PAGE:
In July, the United States and the EU put in place their third round of limited sanctions, targeting mainly high-level individuals closely tied to the Russian government and some high-profile banks, energy companies, and defense firms. They also threatened to unleash another, tougher round of sanctions, aimed at whole sectors of the Russian economy.
Such measures will have little effect. Harsh sanctions are likely off the table anyway; western European countries, especially Germany, have resisted imposing them for fear that Russia might retaliate and cause serious economic damage within the EU.
The EU, meanwhile, has continued to push its Eastern Partnership. And sure enough, on June 27, the EU and Ukraine signed the economic agreement that Yanukovych had fatefully rejected seven months earlier. Also in June, at a meeting of NATO members’ foreign ministers, it was agreed that the alliance would remain open to new members, although the foreign ministers refrained from mentioning Ukraine by name.
The foreign ministers also agreed to support various measures to improve Ukraine’s military capabilities in such areas as command and control, logistics, and cyberdefense. Russian leaders have naturally recoiled at these actions; the West’s response to the crisis will only make a bad situation worse.
There is a solution to the crisis in Ukraine, however — although it would require the West to think about the country in a fundamentally new way. The United States and its allies should abandon their plan to westernize Ukraine and instead aim to make it a neutral buffer between NATO and Russia.
Western leaders should acknowledge that Ukraine matters so much to Putin that they cannot support an anti-Russian regime there. The goal should be a sovereign Ukraine that falls in neither the Russian nor the Western camp.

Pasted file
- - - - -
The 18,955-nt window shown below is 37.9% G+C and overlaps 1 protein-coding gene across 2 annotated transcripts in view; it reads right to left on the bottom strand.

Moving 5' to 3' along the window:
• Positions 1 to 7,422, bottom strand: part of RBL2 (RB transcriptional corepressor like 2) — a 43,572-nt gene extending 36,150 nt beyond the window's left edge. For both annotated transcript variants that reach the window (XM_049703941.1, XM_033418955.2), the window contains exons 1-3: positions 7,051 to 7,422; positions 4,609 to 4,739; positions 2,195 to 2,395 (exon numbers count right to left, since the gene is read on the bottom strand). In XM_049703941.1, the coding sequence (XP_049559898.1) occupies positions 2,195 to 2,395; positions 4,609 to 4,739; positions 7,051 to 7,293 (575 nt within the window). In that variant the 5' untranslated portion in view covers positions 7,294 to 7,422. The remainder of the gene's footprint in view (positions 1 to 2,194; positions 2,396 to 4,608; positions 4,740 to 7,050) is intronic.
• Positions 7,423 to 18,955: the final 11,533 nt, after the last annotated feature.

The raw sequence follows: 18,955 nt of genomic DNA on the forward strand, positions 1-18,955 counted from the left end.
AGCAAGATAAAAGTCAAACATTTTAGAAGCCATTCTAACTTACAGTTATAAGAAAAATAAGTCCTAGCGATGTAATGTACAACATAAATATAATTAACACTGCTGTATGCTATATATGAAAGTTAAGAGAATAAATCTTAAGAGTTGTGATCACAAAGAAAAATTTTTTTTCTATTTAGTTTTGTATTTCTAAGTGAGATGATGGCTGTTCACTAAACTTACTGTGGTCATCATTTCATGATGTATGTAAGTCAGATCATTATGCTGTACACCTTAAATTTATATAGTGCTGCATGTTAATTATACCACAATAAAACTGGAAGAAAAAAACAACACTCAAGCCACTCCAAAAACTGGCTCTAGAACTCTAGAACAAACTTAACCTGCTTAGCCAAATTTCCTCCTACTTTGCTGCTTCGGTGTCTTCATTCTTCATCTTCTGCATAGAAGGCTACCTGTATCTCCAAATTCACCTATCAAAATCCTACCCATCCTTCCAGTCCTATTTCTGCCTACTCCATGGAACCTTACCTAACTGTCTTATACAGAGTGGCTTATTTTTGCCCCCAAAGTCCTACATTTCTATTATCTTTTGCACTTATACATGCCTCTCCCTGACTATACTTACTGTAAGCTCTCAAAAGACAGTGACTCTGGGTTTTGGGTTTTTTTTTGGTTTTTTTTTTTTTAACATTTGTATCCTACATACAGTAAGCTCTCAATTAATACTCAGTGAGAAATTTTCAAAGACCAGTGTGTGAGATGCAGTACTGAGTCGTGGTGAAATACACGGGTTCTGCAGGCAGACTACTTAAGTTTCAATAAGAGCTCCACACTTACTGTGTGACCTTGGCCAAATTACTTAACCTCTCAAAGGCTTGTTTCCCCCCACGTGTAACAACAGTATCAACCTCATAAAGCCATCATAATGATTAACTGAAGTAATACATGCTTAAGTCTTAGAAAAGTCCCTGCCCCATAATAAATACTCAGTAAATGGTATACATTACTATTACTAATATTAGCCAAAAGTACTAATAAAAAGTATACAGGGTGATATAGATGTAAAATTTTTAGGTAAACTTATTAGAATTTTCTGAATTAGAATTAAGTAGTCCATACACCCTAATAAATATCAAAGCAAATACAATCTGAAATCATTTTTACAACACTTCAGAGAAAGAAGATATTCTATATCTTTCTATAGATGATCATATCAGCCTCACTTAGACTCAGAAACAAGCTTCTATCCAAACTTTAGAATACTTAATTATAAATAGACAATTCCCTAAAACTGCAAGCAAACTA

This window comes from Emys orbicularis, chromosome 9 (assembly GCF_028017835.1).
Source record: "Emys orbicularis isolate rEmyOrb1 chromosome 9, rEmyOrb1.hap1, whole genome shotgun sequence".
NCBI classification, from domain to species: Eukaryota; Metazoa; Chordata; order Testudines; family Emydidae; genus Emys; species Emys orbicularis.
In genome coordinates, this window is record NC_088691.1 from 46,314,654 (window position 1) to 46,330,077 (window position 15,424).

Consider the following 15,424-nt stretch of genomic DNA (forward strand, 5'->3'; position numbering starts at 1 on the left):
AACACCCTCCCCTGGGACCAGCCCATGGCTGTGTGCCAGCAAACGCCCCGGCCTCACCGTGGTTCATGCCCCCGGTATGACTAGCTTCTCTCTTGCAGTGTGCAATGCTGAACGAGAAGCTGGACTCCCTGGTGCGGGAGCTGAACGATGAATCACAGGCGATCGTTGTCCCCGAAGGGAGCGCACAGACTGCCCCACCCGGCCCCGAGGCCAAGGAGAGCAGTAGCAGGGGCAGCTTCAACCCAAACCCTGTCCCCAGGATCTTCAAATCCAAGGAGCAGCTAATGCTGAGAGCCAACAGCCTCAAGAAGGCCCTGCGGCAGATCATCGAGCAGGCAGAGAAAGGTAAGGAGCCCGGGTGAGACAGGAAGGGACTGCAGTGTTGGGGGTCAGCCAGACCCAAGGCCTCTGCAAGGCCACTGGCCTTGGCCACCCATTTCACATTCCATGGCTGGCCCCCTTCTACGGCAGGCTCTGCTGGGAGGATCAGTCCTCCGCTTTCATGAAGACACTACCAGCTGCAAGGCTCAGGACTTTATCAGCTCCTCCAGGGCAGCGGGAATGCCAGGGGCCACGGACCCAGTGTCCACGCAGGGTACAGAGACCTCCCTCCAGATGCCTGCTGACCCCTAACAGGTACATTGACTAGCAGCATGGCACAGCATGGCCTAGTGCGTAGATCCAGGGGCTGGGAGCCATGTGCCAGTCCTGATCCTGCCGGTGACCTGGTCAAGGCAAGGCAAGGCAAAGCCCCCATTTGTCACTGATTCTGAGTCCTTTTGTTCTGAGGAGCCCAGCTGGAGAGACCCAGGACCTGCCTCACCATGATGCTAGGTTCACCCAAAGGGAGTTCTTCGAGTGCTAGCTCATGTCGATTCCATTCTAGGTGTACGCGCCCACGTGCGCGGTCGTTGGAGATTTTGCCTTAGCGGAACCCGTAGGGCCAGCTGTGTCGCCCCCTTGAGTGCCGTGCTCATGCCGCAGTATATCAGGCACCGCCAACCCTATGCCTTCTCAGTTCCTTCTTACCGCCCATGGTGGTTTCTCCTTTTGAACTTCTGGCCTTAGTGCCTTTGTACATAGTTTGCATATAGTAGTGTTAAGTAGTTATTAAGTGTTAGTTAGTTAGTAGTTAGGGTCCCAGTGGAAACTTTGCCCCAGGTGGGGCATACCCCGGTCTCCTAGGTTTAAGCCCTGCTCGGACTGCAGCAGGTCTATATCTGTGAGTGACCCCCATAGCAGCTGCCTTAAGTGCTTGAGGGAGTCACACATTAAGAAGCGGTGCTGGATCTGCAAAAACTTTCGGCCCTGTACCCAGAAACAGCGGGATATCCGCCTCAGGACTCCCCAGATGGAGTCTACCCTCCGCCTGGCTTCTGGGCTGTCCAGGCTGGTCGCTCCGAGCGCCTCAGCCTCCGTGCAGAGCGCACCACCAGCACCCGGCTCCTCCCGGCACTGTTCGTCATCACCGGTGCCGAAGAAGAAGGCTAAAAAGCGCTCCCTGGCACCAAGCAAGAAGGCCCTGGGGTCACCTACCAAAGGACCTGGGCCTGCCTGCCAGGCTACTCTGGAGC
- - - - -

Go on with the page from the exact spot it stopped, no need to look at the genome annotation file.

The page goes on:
To achieve this end, the United States and its allies should publicly rule out NATO’s expansion into both Georgia and Ukraine. The West should also help fashion an economic rescue plan for Ukraine funded jointly by the EU, the International Monetary Fund, Russia, and the United States — a proposal that Moscow should welcome, given its interest in having a prosperous and stable Ukraine on its western flank. And the West should considerably limit its social-engineering efforts inside Ukraine.
One also hears the claim that Ukraine has the right to determine whom it wants to ally with and the Russians have no right to prevent Kiev from joining the West. This is a dangerous way for Ukraine to think about its foreign policy choices. The sad truth is that might often makes right when great-power politics are at play. Abstract rights such as self-determination are largely meaningless when powerful states get into brawls with weaker states.
Russia is a declining power, and it will only get weaker with time. Even if Russia were a rising power, moreover, it would still make no sense to incorporate Ukraine into NATO. The reason is simple: the United States and its European allies do not consider Ukraine to be a core strategic interest, as their unwillingness to use military force to come to its aid has proved.
It would therefore be the height of folly to create a new NATO member that the other members have no intention of defending. NATO has expanded in the past because liberals assumed the alliance would never have to honor its new security guarantees, but Russia’s recent power play shows that granting Ukraine NATO membership could put Russia and the West on a collision course.
The United States and its European allies now face a choice on Ukraine. They can continue their current policy, which will exacerbate hostilities with Russia and devastate Ukraine in the process — a scenario in which everyone would come out a loser. Or they can switch gears and work to create a prosperous but neutral Ukraine, one that does not threaten Russia and allows the West to repair its relations with Moscow. With that approach, all sides would win.
John J. Mearsheimer – political scientist, professor at University of Chicago, specialist in International Relations, Aggressive Realism, USA.